Fort Campbell soldiers wearing hardhats and fatigues have already gotten to work in Liberia building Ebola treatment units.
Post Tagged with: "Fort Campbell"
The Pentagon says a dozen soldiers – including a two-star general – are being held on a base in Italy before being allowed to come home. The Department of Defense says this will be the policy for the time being, though it’s not required by Pentagon guidelines.
Troops from the 101st Airborne Division leading the military response to Ebola in West Africa will only need gloves and masks to protect themselves from the deadly virus, so said Gen. David Rodriguez at a Pentagon briefing Wednesday.
The 700 soldiers are being sent to Liberia to build hospitals, but they will be working with locals who could be infected.
Tennessee has what is – in theory – the best city for women looking to marry. Clarksville – home to Fort Campbell – has a higher ratio of employed bachelors to single women than any other place in the country. For every 100 women, there are 145 men with jobs age 25 to 34, according to a survey from Pew Research.
Blanchfield Army Community Hospital has reopened its facilities to a limited number of retirees for the first time in a decade. Enrollment was cut off to veterans in 2004 because so many doctors and nurses were deployed to the Middle East.
The guard is changing at Fort Campbell, with a ceremony Friday to install Maj. Gen. Gary Volesky as commander of the 101st Airborne Division. Throughout the division, officers are being promoted to new roles, including the first woman to ever serve as a brigade commander at Fort Campbell.
A former Fort Campbell inspector pleaded guilty today to charges of fraud. The soldier was accused of stealing the identities of deployed officers and taking out loans in their names.
The historic 506th Infantry Regiment of the Army closed another chapter Wednesday. It’s moving to a different brigade for the first time in more than eight years, with a new commander in charge.
Austin Peay State University may lose hundreds of thousands of dollars in the process, but it plans to float tuition for soldier-students if the government shutdown continues.
Clerks are restocking the shelves of the Fort Campbell commissary, the post hospital is again fully staffed and the civilian workforce of 8,000 is back to full strength. The Pentagon decided over the weekend furlough rules didn’t have to keep so many people off the job.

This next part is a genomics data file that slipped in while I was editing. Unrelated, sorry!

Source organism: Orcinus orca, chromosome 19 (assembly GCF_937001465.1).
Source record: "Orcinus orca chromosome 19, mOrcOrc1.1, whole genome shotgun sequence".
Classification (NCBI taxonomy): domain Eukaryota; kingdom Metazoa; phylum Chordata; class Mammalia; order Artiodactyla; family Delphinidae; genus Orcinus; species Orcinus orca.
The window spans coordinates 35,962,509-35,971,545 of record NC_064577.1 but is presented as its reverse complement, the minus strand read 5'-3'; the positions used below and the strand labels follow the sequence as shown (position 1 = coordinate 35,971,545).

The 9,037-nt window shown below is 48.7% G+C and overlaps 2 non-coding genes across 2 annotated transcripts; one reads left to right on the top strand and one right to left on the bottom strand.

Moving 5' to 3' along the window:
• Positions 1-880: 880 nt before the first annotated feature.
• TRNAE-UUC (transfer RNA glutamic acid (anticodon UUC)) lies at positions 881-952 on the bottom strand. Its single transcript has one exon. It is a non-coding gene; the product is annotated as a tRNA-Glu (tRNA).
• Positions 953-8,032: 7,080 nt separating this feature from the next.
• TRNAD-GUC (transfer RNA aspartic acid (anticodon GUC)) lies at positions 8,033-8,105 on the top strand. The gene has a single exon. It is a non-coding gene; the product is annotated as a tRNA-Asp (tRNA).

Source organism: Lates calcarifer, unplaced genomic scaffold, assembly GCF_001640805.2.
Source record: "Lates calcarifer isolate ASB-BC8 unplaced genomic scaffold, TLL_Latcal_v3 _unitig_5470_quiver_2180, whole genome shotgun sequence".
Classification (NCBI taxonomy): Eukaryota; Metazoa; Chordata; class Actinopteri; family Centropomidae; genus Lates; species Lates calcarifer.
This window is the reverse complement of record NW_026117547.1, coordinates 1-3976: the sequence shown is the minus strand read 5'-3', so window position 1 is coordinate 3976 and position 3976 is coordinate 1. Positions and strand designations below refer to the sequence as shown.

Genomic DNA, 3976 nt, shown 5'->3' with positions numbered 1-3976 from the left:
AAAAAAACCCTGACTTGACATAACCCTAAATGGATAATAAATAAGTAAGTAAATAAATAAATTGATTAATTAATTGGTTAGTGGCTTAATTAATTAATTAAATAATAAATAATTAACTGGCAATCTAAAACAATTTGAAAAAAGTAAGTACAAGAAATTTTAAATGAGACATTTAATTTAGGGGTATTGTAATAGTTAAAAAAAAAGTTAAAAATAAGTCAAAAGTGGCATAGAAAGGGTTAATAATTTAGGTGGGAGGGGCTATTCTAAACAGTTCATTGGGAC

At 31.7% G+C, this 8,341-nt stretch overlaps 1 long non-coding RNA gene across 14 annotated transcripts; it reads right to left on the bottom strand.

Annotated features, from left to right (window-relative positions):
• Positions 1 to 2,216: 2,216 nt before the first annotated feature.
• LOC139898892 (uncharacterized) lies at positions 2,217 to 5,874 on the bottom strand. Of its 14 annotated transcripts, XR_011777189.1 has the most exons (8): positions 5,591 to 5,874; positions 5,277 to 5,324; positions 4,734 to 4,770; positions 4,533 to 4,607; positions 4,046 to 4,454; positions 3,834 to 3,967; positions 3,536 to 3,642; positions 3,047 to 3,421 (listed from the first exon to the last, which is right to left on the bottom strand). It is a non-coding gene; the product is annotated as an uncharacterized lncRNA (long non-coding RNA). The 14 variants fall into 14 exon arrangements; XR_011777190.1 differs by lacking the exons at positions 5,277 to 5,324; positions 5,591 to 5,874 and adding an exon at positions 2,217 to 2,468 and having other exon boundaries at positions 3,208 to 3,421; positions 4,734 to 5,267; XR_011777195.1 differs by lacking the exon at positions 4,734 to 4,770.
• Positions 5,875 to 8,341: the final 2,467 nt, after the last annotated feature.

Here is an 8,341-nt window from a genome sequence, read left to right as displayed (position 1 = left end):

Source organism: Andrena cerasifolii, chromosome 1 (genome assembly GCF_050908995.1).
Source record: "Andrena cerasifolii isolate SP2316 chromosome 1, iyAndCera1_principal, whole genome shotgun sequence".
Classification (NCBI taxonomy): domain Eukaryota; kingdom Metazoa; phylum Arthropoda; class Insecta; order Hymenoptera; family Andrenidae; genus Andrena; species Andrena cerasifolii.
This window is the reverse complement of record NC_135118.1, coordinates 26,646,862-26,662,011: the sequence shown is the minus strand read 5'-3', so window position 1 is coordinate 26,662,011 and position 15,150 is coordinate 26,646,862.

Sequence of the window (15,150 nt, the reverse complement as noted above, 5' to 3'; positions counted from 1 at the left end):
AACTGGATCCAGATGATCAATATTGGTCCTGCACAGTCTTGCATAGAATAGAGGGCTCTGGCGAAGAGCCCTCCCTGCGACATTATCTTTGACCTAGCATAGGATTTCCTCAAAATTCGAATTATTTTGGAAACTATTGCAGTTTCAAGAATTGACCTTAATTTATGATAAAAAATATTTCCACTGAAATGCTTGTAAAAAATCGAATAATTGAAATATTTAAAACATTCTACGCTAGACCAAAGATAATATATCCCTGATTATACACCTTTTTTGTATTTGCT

The Department of Defense is sending units from Fort Campbell back to Afghanistan. Roughly 4,800 soldiers with the 101st Airborne Division make up a majority of a rotation announced by the Pentagon Tuesday, scheduled to deploy over the winter.
Signs along Fort Campbell Blvd. just outside the sprawling Army post read “welcome home 101st Airborne.” But some in the military community on the Tennessee-Kentucky fear airstrikes in Syria could lead to boots on the ground.
The 101st Airborne is continuing to take casualties in Afghanistan. Three Fort Campbell soldiers were killed this week by what the Department of Defense describes as “indirect fire” from enemy forces.
The former commander of Fort Campbell is back on post this week preparing to help the Army slim down. He says some who thought they’d make a career of the military will have to leave.
The effects of federal budget sequestration are finally becoming reality at Fort Campbell. The post’s commissary – as an example – is now closed on Mondays “due to the furlough,” according to an automated message to callers.
An assistant inspector general at Fort Campbell is accused of taking out bank loans using the identities of deployed soldiers, including one who was killed in combat. Sgt. 1st Class James R. Jones was indicted on federal fraud charges.
For all the talk in recent months about Defense Department furloughs, most employees at Fort Campbell still have no definitive marching orders.
There’s a scene playing out at the Fort Campbell airfield like clockwork. Wives, husbands, parents and kids line up along portable fencing. And as soldiers begin filing off the plane from nine months in Afghanistan, a cheer erupts.
Fort Campbell is seeing waves of soldiers return from Afghanistan. Most don’t have orders to deploy again, and budget cuts mean they’ll stay at the post longer than expected. But that’s a change many service members like.